3.) I've heard somewhere that around 0.9.2, that was the last version where the debugger "worked". Do you have the revision numbers for each release somewhere from 0.9.2? Thanks.

4.) I tried using it but most of this is logging which internal competent does what with data as if it was an actual PS2? It kinda helps but specifically, I need help finding some drawing routine the game I'm interested is using. Which options should I log so that I don't end up searching ~50,000+ lines (That's what I got with everything on with the emulator running for less than 30 s)?

(03-24-2012, 12:20 PM)pseudonym Wrote: It really has to be said that the pcsx2 debugger as it was would likely not have been very helpful in reversing your game. It was pretty much only usable for code breakpointing and stepping.

It would be a great help if it was working, which at one point, it probably was. I need to find where a text routine is located specifically in a binary file, as to which case, I've disassembled the whole file and came out with around 450,000 lines of MIPS assembly, and have narrowed it down to around half that much. With the debugger, knowing what's actively in memory at the time of code execution would make understanding what the game does better and would be pretty fast in telling me where exactly this text routine is instead of a complete nightmare and a special exercise in intellectual masochism, which I've already labored somewhat a lot over into eliminating which locations it's not in in the span of a month and a half. I'm also stuck at a crossroad right now in terms of having around 9 locations where this text routine probably happens but these 9 locations contain 95% of the remaining code I haven't eliminated. So yeah, I could really use some sort of help with figuring that out. Unsure
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#6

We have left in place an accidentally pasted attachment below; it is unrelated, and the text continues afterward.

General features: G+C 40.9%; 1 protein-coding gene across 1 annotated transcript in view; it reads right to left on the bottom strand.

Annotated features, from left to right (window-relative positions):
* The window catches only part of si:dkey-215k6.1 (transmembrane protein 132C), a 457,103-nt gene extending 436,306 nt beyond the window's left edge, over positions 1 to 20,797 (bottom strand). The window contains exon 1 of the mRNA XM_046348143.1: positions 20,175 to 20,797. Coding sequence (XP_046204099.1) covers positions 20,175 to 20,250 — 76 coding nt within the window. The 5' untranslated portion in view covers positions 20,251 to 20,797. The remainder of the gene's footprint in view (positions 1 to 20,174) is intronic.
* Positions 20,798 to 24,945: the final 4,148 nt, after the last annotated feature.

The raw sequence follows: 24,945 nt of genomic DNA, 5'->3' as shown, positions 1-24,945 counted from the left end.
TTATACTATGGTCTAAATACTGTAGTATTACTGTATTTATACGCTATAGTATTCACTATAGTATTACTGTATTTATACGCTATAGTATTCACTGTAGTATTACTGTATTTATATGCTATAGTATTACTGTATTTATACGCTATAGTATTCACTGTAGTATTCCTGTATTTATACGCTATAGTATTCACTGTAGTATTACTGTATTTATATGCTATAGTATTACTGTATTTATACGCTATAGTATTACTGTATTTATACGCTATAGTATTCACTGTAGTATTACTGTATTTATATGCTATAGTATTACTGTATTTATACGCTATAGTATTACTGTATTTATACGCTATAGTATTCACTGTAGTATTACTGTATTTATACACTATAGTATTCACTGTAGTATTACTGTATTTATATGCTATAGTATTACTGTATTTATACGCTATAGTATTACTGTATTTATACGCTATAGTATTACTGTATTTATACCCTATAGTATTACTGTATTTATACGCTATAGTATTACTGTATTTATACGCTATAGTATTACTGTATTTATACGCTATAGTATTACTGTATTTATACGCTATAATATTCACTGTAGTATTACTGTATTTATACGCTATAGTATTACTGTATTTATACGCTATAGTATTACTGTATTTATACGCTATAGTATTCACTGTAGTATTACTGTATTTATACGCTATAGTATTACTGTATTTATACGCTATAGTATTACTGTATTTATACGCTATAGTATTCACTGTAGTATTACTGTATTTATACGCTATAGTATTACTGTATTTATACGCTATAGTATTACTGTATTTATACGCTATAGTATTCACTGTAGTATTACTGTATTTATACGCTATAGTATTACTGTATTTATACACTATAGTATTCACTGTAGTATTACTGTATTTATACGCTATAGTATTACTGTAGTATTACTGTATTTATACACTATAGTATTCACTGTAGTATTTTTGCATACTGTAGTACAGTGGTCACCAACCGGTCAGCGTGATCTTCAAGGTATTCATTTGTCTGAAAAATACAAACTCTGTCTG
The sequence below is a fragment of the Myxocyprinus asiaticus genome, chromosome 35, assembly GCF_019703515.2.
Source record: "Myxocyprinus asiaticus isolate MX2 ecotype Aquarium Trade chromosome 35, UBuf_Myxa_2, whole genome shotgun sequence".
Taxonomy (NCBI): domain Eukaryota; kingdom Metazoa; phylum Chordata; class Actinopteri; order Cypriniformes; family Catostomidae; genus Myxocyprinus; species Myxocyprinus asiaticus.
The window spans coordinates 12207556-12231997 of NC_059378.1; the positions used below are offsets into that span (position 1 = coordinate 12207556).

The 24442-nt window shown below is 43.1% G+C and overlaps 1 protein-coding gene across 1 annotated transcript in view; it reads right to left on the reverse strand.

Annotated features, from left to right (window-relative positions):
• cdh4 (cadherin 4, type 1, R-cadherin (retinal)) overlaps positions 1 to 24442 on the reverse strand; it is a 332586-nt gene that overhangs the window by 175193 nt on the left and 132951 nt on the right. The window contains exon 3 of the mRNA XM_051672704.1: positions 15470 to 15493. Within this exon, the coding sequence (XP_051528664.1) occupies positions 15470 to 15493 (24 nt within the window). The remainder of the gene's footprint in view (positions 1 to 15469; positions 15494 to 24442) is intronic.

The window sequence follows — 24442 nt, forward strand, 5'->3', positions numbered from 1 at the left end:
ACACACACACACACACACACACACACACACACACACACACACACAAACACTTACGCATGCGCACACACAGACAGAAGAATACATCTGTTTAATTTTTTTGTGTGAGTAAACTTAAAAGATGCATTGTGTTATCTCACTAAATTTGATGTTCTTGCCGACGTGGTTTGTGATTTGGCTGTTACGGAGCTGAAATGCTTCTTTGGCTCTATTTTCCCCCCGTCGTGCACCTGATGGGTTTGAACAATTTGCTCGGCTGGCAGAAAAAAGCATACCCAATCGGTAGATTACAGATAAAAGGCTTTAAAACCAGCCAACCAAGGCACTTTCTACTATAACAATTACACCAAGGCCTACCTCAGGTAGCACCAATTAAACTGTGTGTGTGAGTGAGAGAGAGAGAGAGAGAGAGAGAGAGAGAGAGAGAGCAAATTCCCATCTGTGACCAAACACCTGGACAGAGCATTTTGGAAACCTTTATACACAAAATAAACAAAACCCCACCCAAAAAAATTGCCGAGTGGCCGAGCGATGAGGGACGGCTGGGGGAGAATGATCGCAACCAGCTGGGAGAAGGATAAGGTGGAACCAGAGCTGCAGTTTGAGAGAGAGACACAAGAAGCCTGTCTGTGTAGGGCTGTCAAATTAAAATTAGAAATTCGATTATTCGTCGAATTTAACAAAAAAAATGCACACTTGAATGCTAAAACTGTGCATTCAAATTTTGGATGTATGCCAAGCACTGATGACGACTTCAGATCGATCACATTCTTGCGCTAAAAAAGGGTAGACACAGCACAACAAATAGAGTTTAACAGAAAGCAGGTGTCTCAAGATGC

I mostly work with static disassembly, existing logs and sometimes traces or memory dumps I add to the emulator's code. If you're trying to find text rendering I'd suggest you either try to find a place where it's definitely used with a known string or find script decoding in the disasm or find where the typeface is loaded and find other references to that memory.
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#7
(03-25-2012, 03:52 AM)pseudonym Wrote: I mostly work with static disassembly, existing logs and sometimes traces or memory dumps I add to the emulator's code. If you're trying to find text rendering I'd suggest you either try to find a place where it's definitely used with a known string or find script decoding in the disasm or find where the typeface is loaded and find other references to that memory.

Thank you for the tips. However, with only logging, I can't really do much in trying to find it. You said that you use memory dumps also. Where, may I inquire, can I get that feature because the debug menu only shows Logging.

But other than that, do you know what specifically I should use for Trace Logging so I don't end up with a bunch of other logged lines that aren't relevant to my search?

I do not want to downplay the fact that your method is entirely possible to use to find bugs and such in the code for PCSX2 and specific games. However, that shouldn't downplay a debugger, which is a significant feature that could help you guys make emulation bugs easier to find and figure out the nuances in specific games. It does surprise me that no one has tried to write a basic GUI to use the code which already exist for this purpose and that it doesn't have a higher priority for the developers.

I might end up writing one myself or end up fixing an older release if I end up on a dead end with your methods. My knowledge of doing such static code analysis is beyond my skill level in my opinion, but I'm willing to give it a shot.
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#8